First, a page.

The noise, the dust, the fumes, the mess, the constant influx of workers, unsightly equipment and vehicles, the service disruptions—everybody wants to live in a well-maintained building or development, but one thing many co-op and condo dwellers dread is having to live through the actual repair-and maintenance process.
It's up to the board of directors and managers to minimize the disruptions to the residents as best as they can, but how? Step one: recognize what the most troublesome projects are. Step two: communicate with the residents.
The Top 4 List
In typical David Letterman fashion (minus the punchlines), Richard Rosenthal, vice president of DeStefanis & Associations in White Plains, New York, lists the top four types of disruptive construction or maintenance projects in a building as: façade projects, elevator modernization projects, window replacement projects; and piping and electrical service upgrades.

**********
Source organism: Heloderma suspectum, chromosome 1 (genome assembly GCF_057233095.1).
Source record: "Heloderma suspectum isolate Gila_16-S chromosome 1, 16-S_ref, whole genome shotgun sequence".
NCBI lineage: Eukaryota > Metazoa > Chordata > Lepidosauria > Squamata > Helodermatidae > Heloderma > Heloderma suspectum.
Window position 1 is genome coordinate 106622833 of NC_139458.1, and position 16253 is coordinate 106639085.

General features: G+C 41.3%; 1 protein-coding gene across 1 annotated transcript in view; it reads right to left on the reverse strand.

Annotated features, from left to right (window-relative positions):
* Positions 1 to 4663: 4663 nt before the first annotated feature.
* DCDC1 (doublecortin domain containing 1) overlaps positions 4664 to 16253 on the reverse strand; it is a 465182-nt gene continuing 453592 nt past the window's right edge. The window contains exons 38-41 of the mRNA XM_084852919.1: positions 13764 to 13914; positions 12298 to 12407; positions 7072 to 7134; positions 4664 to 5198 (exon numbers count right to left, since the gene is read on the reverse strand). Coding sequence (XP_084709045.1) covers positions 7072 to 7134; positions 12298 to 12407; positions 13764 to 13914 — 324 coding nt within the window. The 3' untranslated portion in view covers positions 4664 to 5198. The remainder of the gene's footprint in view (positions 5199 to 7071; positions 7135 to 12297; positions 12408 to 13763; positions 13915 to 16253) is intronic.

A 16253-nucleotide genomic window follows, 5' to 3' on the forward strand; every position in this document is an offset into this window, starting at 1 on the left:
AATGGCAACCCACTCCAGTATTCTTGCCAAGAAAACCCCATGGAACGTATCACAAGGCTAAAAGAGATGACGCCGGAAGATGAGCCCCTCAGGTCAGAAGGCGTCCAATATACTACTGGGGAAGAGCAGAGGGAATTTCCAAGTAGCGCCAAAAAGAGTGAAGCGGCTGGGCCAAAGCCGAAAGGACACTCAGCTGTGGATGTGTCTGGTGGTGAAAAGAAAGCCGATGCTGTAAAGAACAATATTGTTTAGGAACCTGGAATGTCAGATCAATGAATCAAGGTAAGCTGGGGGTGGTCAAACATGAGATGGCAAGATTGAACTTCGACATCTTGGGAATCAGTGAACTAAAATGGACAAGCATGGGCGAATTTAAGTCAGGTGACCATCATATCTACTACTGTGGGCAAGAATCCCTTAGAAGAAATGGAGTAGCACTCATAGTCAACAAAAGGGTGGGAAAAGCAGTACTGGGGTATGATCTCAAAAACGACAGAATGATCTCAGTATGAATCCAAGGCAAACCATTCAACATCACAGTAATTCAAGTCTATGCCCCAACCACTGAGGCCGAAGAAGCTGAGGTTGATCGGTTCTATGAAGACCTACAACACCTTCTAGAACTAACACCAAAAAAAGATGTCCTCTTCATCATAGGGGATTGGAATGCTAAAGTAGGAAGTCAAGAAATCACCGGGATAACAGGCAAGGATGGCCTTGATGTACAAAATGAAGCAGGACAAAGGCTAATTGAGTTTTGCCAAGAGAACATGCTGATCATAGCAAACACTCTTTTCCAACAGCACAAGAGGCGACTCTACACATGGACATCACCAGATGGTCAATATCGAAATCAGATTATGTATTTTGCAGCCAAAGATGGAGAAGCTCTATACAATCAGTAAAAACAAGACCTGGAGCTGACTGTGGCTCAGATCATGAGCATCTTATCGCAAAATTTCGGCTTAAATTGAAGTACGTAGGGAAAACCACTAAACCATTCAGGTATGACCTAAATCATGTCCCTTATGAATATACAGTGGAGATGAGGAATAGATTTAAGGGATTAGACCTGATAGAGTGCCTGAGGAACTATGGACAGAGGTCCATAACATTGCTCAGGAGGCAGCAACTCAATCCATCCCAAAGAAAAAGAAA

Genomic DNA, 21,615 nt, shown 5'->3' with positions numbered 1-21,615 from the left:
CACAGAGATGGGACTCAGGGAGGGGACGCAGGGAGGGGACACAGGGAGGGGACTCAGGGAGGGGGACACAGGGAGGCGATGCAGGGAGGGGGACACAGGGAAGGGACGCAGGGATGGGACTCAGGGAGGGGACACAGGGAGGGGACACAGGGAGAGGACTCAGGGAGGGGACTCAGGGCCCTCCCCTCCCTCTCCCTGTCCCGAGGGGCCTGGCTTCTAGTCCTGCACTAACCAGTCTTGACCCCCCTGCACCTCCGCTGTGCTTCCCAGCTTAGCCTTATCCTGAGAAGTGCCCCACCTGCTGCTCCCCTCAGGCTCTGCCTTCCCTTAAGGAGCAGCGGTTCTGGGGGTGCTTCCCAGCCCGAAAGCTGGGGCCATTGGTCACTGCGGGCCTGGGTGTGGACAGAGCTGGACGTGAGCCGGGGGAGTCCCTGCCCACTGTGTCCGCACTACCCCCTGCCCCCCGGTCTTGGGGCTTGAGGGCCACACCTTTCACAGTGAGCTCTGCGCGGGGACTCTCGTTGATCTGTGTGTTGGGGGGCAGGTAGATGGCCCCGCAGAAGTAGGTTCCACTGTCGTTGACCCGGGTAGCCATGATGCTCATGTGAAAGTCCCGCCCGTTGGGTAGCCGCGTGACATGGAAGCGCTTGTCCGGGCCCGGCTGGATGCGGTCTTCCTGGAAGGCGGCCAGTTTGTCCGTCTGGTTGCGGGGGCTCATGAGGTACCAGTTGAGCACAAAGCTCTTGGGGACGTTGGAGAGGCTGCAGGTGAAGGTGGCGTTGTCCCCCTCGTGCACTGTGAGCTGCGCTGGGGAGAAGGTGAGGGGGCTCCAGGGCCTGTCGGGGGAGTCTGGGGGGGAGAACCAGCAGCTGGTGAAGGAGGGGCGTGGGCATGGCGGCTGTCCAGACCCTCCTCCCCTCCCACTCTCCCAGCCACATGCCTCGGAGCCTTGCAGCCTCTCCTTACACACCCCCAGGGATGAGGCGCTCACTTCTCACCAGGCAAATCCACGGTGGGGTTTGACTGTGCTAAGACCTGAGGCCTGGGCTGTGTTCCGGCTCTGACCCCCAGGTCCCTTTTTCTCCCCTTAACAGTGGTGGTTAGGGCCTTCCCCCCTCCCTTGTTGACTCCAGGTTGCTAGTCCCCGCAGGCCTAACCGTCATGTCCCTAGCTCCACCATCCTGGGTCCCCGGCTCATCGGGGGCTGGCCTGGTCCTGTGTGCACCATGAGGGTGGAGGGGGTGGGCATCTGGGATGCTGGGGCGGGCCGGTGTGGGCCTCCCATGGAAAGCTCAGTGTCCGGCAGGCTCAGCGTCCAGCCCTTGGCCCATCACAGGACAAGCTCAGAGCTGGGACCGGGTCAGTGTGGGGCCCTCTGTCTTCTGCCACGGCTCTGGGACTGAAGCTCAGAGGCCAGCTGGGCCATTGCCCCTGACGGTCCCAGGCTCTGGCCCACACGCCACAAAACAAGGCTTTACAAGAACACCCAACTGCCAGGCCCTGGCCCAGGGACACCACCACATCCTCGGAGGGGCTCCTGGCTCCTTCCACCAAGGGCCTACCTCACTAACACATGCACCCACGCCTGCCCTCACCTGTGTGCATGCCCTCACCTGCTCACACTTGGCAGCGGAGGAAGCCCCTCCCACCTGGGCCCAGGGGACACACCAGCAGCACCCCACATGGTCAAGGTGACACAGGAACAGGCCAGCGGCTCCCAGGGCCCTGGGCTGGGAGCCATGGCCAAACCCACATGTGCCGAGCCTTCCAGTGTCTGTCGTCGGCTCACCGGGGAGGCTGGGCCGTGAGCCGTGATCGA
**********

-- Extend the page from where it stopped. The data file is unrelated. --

"In façade projects, these projects are disruptive because there is plastic over the residents' windows, noise, dust, and vibrations, and residents must remove things off their walls," says Rosenthal.
He also explains that elevator modernization projects may put a building's sole elevator out of commission to the residents for a brief period of time, or force residents to rely on the remaining working elevators, which can lead to a serving capacity problem.